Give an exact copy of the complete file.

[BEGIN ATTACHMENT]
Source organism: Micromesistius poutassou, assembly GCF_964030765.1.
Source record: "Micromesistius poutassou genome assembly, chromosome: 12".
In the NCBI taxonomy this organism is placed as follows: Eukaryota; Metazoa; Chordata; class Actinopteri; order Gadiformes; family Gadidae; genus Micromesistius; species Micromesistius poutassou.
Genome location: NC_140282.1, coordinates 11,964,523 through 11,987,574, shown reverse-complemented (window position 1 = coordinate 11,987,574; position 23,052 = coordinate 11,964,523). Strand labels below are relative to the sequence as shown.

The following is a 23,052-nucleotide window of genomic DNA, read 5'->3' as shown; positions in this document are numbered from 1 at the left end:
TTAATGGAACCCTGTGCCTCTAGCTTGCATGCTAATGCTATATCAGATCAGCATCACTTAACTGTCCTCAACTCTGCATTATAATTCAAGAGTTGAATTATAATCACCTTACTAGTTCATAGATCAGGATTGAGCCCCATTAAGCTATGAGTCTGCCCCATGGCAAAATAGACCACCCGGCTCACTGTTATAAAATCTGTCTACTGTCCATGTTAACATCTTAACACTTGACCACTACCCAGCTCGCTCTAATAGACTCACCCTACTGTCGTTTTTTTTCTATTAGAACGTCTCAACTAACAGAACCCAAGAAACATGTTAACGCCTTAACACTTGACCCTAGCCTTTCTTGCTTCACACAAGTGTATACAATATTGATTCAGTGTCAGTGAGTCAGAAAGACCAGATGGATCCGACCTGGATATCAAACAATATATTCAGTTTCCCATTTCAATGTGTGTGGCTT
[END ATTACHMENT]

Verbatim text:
Source organism: Micromesistius poutassou, assembly GCF_964030765.1.
Source record: "Micromesistius poutassou genome assembly, chromosome: 12".
In the NCBI taxonomy this organism is placed as follows: Eukaryota; Metazoa; Chordata; class Actinopteri; order Gadiformes; family Gadidae; genus Micromesistius; species Micromesistius poutassou.
Genome location: NC_140282.1, coordinates 11,964,523 through 11,987,574, shown reverse-complemented (window position 1 = coordinate 11,987,574; position 23,052 = coordinate 11,964,523). Strand labels below are relative to the sequence as shown.

The following is a 23,052-nucleotide window of genomic DNA, read 5'->3' as shown; positions in this document are numbered from 1 at the left end:
TTAATGGAACCCTGTGCCTCTAGCTTGCATGCTAATGCTATATCAGATCAGCATCACTTAACTGTCCTCAACTCTGCATTATAATTCAAGAGTTGAATTATAATCACCTTACTAGTTCATAGATCAGGATTGAGCCCCATTAAGCTATGAGTCTGCCCCATGGCAAAATAGACCACCCGGCTCACTGTTATAAAATCTGTCTACTGTCCATGTTAACATCTTAACACTTGACCACTACCCAGCTCGCTCTAATAGACTCACCCTACTGTCGTTTTTTTTCTATTAGAACGTCTCAACTAACAGAACCCAAGAAACATGTTAACGCCTTAACACTTGACCCTAGCCTTTCTTGCTTCACACAAGTGTATACAATATTGATTCAGTGTCAGTGAGTCAGAAAGACCAGATGGATCCGACCTGGATATCAAACAATATATTCAGTTTCCCATTTCAATGTGTGTGGCTT